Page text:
Some ASX shares are known for delivering dividends to investors while others are better known for their capital growth potential. I'm going to talk about two investments that I think could deliver excellent returns for investors.
I'm a big fan of ASX tech shares, but they're not the only place to look for opportunities that could achieve considerable growth over the long term.
Vaneck Morningstar Wide Moat ETF (ASX: MOAT)
This ASX-listed exchange-traded fund (ETF) is all about investing in competitively advantaged businesses. Advantages can come in many forms such as brand power, patents, intellectual property, or lower costs than competitors.
Morningstar analysts expect these competitive advantages to last for at least a decade and, more likely than not, for two decades.
With this shortlist of competitively advantaged companies, the analysts only decide to invest if they think the companies are valued at good prices compared to what the analysts determine is a good price.
I think this investment style is well-suited to produce strong long-term returns as it tends to invest in strong, long-term businesses at good prices.
Of course, past performance is not a guarantee of future returns but over the past five years, the MOAT ETF has delivered average returns per annum of 16.7%. If it achieved the same return over the next five years, it would grow a starting investment of $1,000 to more than $2,100 by the end of that period.
Healthia Ltd (ASX: HLA)
Healthia is a promising ASX growth share in my opinion. The business is an allied health company with a network of optometry, podiatry, and physiotherapy clinics around Australia. The company also has its iOrthotics division, which it touts as Australia's "leading manufacturer of custom-made and 3D printed foot orthotic devices for podiatrists".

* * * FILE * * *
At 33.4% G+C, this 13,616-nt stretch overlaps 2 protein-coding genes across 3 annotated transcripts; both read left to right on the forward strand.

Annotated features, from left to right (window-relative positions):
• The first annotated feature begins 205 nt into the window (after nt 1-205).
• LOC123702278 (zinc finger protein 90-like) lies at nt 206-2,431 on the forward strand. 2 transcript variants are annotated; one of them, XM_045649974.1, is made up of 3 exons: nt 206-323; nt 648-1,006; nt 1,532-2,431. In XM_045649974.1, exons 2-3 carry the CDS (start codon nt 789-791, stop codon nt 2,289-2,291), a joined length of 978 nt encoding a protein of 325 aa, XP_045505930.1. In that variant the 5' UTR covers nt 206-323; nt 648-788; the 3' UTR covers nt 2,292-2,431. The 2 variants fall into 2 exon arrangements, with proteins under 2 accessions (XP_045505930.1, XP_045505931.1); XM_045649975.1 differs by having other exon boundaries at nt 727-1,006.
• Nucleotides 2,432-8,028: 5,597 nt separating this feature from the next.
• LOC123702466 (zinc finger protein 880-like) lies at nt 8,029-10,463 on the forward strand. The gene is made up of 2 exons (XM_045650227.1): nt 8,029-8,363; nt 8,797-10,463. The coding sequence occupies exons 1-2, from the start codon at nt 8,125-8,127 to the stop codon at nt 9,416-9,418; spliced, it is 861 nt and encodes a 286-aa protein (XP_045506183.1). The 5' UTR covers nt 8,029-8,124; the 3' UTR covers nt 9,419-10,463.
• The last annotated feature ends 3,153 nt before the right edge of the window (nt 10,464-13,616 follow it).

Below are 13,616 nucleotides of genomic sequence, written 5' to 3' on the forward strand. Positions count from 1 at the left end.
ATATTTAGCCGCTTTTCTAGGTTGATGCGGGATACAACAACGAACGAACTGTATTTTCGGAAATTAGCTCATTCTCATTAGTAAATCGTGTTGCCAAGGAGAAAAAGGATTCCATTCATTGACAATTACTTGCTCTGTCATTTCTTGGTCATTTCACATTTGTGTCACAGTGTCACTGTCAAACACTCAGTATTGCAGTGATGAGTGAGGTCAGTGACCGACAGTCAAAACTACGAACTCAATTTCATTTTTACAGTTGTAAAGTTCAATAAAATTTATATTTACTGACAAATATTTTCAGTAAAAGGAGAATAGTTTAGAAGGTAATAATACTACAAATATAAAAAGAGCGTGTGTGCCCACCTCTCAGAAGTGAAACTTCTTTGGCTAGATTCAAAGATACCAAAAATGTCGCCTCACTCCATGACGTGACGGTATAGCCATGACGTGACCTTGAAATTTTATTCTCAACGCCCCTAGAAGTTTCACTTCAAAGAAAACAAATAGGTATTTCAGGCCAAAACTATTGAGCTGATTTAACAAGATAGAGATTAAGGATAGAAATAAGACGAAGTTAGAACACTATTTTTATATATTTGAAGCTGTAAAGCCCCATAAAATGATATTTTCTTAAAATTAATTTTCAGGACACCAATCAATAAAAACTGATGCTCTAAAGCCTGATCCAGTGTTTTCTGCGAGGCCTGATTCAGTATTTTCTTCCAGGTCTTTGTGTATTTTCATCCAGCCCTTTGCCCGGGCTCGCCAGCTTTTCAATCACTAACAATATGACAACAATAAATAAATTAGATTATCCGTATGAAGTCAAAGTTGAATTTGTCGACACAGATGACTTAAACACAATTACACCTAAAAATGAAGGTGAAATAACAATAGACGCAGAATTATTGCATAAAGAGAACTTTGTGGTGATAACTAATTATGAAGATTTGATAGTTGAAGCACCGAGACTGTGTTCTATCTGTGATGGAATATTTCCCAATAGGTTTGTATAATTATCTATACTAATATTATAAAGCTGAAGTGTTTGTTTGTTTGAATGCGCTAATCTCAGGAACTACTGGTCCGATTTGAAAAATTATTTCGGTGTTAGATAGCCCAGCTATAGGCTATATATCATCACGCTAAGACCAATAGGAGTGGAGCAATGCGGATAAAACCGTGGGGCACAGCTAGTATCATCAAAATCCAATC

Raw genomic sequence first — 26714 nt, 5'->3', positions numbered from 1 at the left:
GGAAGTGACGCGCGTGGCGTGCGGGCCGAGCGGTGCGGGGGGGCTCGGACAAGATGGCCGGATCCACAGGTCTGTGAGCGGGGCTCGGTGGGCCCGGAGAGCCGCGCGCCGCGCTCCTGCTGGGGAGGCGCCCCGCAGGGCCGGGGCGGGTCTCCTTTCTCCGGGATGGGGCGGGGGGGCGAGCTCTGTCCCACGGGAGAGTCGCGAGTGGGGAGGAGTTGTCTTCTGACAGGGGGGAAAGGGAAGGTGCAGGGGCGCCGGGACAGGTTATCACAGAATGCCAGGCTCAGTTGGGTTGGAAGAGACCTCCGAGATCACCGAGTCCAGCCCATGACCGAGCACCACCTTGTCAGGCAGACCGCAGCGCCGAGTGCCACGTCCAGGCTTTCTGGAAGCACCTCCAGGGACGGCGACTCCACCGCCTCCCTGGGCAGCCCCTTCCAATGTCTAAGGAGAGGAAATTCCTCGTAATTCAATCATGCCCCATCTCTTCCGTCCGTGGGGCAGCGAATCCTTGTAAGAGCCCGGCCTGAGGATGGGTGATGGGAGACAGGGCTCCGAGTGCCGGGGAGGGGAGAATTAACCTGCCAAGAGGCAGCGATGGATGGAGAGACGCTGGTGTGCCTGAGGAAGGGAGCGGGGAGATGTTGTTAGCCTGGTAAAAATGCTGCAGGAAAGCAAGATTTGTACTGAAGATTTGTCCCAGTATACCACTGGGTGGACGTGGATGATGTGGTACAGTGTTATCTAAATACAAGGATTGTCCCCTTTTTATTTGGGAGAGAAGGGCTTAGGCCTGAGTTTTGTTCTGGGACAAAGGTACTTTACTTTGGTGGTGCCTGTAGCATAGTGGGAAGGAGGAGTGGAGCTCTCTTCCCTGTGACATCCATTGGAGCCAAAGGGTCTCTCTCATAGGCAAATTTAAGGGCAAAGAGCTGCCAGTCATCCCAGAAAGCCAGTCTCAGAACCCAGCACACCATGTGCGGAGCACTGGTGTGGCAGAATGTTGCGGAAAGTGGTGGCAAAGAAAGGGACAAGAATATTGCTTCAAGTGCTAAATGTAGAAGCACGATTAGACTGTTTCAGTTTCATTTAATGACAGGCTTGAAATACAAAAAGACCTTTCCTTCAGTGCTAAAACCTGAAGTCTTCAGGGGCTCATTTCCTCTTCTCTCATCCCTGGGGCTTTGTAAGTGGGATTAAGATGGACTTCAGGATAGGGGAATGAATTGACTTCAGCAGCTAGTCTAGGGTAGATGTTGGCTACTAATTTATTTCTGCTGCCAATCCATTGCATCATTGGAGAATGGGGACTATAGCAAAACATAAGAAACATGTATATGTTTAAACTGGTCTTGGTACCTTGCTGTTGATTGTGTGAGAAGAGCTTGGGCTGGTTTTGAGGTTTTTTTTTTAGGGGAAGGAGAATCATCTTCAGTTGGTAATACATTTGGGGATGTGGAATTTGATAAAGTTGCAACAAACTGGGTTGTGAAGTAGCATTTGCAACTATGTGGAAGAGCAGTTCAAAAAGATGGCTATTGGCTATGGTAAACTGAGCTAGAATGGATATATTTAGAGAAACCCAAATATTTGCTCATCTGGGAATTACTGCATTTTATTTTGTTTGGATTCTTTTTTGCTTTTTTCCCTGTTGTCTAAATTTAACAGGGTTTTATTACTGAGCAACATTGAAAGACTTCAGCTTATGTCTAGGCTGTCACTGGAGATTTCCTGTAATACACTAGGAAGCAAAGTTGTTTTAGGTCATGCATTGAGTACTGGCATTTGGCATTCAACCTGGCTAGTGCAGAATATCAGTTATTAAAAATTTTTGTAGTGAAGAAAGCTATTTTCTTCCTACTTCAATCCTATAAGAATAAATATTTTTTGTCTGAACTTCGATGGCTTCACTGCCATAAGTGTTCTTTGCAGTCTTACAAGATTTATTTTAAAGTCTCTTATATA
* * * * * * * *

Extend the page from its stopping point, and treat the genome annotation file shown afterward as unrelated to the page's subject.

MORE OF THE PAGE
I think a combination of long-term organic growth of clinic revenue, as well as ongoing acquisitions, will help the business deliver impressive returns over the long term as scale leads to improving profit margins.
The FY23 half-year result was a great example of this. Underlying revenue rose 34.3% year over year, with organic revenue of 5.4%. At the same time, underlying earnings before interest, tax, depreciation and amortisation (EBITDA) grew by 48.2% to $18.1 million (faster than revenue growth).
It also noted that during the period, it invested $8.3 million to acquire 10 physiotherapy clinics and two hand therapy clinics. At the same time, it invested $1.9 million into expanding service offerings within eight existing clinics.
The company has noted it had a market share of less than 3% of the addressable industry revenue. It also said it was reviewing more than 100 allied health businesses as part of an "active acquisition pipeline". Those future acquisitions are expected to be funded from cash and existing bank facilities.
If the ASX share can grow its market share to 6% then I think its profit and the Healthia share price can double as well.